"But you're writing, that's the main thing, baby girl." Did someone actually just say that to me?
It's a hell of a time in the history entwined with your life to become average. Good jobs are going, you're not very young, and we're competing in a global marketplace. As if this latter were a new thing. What had hidden it before?
I was not at all a grade-grubber. I was a grade hungerer, lover, and needer of a grade prosthesis. If I didn't get a good grade, I would never go contest it. I would, instead, wear the bad grade as a skin that never let my nervous system rest. The givers of the grade appeared in dreams in which I struggled to approach them; they did not seem to care if I did or didn't approach them.
Having decided that words were not the answer, and that, since most answers are in words, there could not be any answer, I stumbled on a time when the staying-present energy had drained—or ebbed, receded almost by intent, to make some room for something else. I was not content, not contained. What they call "executive function" had kicked up its feet on the desk and abandoned the something important and urgent that always engaged it; its chair was tipping back and very near its tipping point. Because it was unseasonably lovely, I went on the deck and listened to the city sky, its orchestra of vague and trenchant engines. Words started to fill me. In the space created against my conscious will, these words seemed to want to put themselves together in a way that came from all my body, all my thoughts, perceptions, feelings. These were rooted and right as language very rarely is for me on a day-to-day basis: either because I am trying too often to make it conform to my "should" frame of reference, and to further make it carry out enunciation and enforcement of the "should" mandate, which necessarily entails judgment (of emotions, of the body, of the lack of focus which I'm learning is the prelude to my best writing); or because, in my meditation practice, I try to give the body its chance to assert itself and form a friendly circle, hands joined with thought and feeling but not in a solid grip with them. . .just light intermittent touches of the fingertips, and in so doing ask words to sit silent and dark outside the radius of the campfire. I think willing myself average is the way I may be able to allow more of these moments, unambitious and disorienting as the overachiever in me finds them to be, into my life.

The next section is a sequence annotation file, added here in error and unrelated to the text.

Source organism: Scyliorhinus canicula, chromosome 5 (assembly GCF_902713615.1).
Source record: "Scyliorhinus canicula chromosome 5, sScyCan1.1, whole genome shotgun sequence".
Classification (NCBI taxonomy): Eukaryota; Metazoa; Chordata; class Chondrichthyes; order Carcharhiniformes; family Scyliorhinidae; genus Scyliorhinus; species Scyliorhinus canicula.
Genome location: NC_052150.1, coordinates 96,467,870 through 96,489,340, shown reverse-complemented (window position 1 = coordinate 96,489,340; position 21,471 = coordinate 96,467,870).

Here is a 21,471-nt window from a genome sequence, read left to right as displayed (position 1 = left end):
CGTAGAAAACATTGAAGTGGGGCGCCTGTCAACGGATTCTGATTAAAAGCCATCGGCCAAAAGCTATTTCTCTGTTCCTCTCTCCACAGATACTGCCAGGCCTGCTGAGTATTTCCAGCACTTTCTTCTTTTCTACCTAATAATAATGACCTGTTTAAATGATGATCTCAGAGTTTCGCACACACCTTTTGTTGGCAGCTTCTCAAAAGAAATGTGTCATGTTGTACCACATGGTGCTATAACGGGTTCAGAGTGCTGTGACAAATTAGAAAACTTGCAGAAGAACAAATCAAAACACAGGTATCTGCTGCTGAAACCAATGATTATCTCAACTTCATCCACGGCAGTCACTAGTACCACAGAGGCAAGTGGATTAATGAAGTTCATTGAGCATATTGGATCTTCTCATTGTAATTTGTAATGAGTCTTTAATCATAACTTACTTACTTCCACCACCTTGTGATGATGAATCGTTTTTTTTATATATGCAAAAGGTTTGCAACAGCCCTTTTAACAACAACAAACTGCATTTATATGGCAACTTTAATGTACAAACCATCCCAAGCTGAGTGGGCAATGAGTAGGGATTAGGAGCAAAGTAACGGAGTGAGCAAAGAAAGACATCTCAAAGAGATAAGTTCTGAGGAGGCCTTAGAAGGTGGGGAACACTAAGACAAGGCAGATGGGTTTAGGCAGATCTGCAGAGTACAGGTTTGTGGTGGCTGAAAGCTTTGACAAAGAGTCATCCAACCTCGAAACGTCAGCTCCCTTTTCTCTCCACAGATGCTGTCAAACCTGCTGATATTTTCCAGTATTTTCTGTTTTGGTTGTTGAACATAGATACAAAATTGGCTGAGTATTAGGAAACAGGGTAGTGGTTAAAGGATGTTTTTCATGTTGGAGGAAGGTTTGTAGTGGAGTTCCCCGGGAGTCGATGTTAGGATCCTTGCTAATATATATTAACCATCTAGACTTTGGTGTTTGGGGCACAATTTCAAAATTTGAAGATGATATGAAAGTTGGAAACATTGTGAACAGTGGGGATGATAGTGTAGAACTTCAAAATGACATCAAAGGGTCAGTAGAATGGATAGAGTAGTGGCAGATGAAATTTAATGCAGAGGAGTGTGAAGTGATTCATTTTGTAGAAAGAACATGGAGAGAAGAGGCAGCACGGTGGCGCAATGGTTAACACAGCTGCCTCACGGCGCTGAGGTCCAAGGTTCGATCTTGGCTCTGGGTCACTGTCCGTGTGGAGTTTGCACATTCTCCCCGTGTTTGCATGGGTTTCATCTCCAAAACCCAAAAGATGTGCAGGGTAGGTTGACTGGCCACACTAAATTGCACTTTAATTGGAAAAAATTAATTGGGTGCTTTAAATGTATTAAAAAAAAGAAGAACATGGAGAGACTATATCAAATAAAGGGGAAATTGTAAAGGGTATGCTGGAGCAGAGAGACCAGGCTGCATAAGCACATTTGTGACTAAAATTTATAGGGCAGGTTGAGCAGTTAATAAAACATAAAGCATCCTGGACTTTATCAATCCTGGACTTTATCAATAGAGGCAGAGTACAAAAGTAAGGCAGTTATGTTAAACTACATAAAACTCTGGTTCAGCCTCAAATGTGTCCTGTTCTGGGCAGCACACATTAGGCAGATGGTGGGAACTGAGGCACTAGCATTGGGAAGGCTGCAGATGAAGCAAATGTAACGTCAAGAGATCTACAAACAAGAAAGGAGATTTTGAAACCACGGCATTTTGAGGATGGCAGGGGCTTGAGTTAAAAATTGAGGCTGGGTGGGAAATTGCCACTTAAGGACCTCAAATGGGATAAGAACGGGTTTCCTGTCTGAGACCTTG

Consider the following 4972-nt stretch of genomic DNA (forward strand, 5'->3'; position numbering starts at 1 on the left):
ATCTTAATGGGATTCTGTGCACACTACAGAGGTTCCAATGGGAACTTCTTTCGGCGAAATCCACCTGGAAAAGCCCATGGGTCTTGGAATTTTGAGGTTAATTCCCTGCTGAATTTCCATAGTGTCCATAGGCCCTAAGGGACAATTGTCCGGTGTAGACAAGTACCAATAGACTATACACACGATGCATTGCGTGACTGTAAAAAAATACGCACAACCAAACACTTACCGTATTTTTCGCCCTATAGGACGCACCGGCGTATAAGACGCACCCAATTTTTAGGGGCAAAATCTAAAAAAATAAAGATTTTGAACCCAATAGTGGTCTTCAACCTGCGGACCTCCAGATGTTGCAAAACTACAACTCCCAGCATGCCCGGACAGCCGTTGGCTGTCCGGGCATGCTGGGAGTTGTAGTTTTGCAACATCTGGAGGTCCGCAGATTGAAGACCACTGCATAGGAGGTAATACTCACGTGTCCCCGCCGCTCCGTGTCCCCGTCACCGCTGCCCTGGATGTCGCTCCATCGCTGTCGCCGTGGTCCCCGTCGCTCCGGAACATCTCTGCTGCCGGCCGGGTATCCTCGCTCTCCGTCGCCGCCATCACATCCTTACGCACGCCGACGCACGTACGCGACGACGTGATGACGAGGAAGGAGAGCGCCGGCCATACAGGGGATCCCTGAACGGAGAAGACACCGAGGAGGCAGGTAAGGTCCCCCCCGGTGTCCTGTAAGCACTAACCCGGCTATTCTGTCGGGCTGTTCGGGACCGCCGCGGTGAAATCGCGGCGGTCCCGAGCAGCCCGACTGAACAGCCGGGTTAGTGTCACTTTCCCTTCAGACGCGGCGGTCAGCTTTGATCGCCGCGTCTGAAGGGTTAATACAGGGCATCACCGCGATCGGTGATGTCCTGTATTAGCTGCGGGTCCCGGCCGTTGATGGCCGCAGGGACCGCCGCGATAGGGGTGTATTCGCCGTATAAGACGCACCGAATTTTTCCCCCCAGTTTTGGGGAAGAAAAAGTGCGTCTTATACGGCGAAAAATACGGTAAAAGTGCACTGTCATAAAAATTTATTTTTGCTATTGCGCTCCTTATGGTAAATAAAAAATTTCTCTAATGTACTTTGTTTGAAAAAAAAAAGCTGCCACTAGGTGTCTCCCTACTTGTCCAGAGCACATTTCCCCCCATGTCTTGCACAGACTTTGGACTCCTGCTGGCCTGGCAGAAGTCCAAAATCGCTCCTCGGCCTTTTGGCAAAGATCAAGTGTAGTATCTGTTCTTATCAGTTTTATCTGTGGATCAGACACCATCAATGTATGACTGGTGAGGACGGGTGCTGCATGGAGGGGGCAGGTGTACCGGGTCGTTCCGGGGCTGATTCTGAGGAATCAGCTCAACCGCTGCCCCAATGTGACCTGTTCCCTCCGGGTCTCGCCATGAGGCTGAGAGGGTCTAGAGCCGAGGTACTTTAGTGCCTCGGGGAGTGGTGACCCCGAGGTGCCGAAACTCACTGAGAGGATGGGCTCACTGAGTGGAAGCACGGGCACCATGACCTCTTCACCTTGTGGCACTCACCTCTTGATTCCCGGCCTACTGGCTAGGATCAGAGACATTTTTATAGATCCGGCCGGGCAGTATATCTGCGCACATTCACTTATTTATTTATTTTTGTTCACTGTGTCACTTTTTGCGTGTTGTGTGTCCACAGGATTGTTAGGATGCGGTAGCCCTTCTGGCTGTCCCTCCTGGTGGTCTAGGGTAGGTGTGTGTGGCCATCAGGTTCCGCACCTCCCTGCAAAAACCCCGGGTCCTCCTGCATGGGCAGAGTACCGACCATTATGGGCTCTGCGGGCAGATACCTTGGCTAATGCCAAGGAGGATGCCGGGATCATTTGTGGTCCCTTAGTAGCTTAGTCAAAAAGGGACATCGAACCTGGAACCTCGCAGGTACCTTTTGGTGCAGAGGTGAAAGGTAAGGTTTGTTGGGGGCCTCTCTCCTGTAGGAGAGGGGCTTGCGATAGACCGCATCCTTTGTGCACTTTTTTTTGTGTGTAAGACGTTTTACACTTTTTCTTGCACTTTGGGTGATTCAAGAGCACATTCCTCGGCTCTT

On a bench in 60-degree weather, blue sky at the end of December, watching the dogs run around in the meadow, I could sit like this forever.